Stocks rise on jobs data, S&P 500 ends week with solid gain

Andrew Cummings
July 4, 2020

The Dow Jones Industrial Average rose 580.25 points, or 2.3%, to 25,595.80.

Globally, stocks also traded higher. Energy stocks also notched solid gains.

A recent rise in coronavirus infections - which has paused or reversed reopening plans in some states - could dampen next month's employment gains.

Moderna (NASDAQ:MRNA), the frontrunner in the vaccine race, fell 4.9% on news the drugmaker will delay a clinical trial for its Covid-19 vaccine candidate.

All three major U.S. stock averages advanced, with the benchmark S&P 500 posting its fourth straight daily gain. The S&P 500 climbed 14 points (+0.45%) to 3130, and the Nasdaq 100 was up 62 points (+0.61%) to 10341, another record close. That gives investors hope that the economy can recover from its recession relatively quickly as governments relax restrictions.

The NASDAQ made another all-time high, aided by more gains in technology companies. The Nasdaq climbed 0.5% to 10,207.63.

Travel-related stocks were also among the biggest gainers in premarket trade, with cruise line operators Carnival Corp, Royal Caribbean Cruises Ltd and Norwegian Cruise Line Holdings Ltd rising more than 4%.

Many workers across the country are still experiencing economic pain, with only about a third of the 22 million jobs lost to the recession recovered so far.

Investors said they would be looking to see if rising employment numbers result in an uptick in consumer spending, which accounts for roughly two-third of USA economic activity.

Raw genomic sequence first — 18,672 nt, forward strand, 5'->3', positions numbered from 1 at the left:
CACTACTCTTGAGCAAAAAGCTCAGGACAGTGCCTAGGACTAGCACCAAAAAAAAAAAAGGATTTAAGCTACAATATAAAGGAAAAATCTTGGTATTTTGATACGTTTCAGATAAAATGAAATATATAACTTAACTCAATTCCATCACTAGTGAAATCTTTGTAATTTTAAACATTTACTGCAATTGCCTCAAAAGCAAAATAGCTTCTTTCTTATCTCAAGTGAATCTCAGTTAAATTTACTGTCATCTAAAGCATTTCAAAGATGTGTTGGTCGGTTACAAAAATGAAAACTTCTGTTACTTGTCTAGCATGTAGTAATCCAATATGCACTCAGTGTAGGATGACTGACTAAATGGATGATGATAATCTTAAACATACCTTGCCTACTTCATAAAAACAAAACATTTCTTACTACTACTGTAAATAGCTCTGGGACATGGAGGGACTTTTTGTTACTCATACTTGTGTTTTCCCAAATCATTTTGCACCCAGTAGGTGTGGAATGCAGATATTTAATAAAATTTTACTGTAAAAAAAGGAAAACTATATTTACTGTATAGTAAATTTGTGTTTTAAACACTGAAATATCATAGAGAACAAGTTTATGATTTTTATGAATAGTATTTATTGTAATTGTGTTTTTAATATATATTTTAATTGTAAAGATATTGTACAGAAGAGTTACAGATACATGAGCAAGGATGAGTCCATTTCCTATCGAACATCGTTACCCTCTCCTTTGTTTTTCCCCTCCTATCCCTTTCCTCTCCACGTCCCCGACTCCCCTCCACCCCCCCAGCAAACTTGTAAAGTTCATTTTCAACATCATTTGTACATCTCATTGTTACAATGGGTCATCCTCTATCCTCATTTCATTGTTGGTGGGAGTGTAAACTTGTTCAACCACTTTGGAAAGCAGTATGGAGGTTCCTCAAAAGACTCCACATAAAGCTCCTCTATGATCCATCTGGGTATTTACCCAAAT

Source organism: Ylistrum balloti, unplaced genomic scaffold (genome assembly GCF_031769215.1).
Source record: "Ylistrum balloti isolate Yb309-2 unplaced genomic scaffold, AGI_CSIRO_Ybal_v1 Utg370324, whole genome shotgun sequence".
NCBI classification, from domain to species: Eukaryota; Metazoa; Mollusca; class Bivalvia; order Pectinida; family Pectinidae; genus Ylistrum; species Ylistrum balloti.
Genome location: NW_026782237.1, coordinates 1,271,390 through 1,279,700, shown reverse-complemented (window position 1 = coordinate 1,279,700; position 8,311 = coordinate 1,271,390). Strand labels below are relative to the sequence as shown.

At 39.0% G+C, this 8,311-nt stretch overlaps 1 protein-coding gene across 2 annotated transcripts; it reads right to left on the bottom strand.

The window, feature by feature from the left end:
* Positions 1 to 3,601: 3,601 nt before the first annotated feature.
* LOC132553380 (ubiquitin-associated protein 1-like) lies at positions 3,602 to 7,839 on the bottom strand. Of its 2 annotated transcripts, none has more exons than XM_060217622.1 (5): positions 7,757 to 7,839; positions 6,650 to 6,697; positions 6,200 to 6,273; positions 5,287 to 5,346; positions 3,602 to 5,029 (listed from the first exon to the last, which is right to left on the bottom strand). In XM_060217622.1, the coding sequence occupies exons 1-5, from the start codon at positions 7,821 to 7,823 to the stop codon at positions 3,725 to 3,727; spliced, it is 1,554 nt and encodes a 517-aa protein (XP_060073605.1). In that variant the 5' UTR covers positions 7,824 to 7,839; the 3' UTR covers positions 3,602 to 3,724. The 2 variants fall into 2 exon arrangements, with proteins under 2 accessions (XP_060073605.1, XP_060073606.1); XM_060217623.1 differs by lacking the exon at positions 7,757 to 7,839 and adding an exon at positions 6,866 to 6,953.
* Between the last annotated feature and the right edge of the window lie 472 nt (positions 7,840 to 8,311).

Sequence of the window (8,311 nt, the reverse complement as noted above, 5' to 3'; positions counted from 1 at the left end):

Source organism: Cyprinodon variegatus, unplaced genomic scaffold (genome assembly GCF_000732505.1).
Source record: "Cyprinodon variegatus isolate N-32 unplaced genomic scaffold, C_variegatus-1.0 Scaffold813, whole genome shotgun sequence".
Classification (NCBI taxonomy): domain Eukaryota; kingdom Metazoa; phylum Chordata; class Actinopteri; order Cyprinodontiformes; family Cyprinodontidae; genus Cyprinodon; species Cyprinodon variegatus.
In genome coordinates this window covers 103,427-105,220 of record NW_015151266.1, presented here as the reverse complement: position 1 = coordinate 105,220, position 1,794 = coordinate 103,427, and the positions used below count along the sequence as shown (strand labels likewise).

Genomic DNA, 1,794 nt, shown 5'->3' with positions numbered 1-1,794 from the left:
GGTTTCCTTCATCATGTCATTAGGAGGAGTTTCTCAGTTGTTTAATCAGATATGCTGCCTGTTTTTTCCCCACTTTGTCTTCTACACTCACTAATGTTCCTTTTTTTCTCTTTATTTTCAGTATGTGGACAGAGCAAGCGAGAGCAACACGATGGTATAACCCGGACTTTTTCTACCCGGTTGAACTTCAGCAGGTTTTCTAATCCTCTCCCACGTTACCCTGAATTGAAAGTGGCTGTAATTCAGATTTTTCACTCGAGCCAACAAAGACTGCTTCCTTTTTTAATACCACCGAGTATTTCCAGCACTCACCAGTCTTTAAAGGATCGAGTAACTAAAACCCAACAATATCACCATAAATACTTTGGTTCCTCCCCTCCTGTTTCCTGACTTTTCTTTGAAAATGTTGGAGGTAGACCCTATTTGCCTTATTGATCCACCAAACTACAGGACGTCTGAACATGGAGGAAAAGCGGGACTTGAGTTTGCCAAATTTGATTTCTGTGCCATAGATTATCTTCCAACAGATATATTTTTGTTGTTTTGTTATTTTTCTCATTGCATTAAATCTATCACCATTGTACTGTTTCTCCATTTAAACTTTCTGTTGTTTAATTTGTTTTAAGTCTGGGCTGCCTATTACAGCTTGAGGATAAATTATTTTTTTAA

Still, some investors noted, many potential obstacles to a full economic recovery loom - which may make any stock market rally more bumpy in the future. Such concerns have held the market in check since early June following a months-long rocket ride.

Earlier on Thursday, stocks climbed across Asia.

And the United States is still losing jobs, the Labor Department said in a separate report showing 1.43 million people filing initial claims for unemployment benefits last week, only slightly less than the prior week. Initial Jobless claims declined to 1.427 million for the week ended June 27 (1.350 million expected), while Continuing Claims increased to 19.290 million for the week ending June 20 (19.000 million expected).

The number of applications for jobless benefits filed every week has come down from a peak of almost 7 million in late March, but has stabilized near a historically high 1.5 million, an indication that companies are continuing to cut jobs.

Noble Energy (NASDAQ:NBL) Marathon Oil (NYSE:MRO) and Diamondback Energy (NASDAQ:FANG) led the sector higher.

They benefited from a 0.7% rise for USA crude oil to $40.10 per barrel.

Bond investors were showing less enthusiasm, though.

The stock market will be closed on Friday in observance of the Fourth of July holiday.

The yield on the 10-year Treasury note was steady at 0.67%. The move marked a blow to the drugmaker's expectations to deliver key data from the trial by Thanksgiving.

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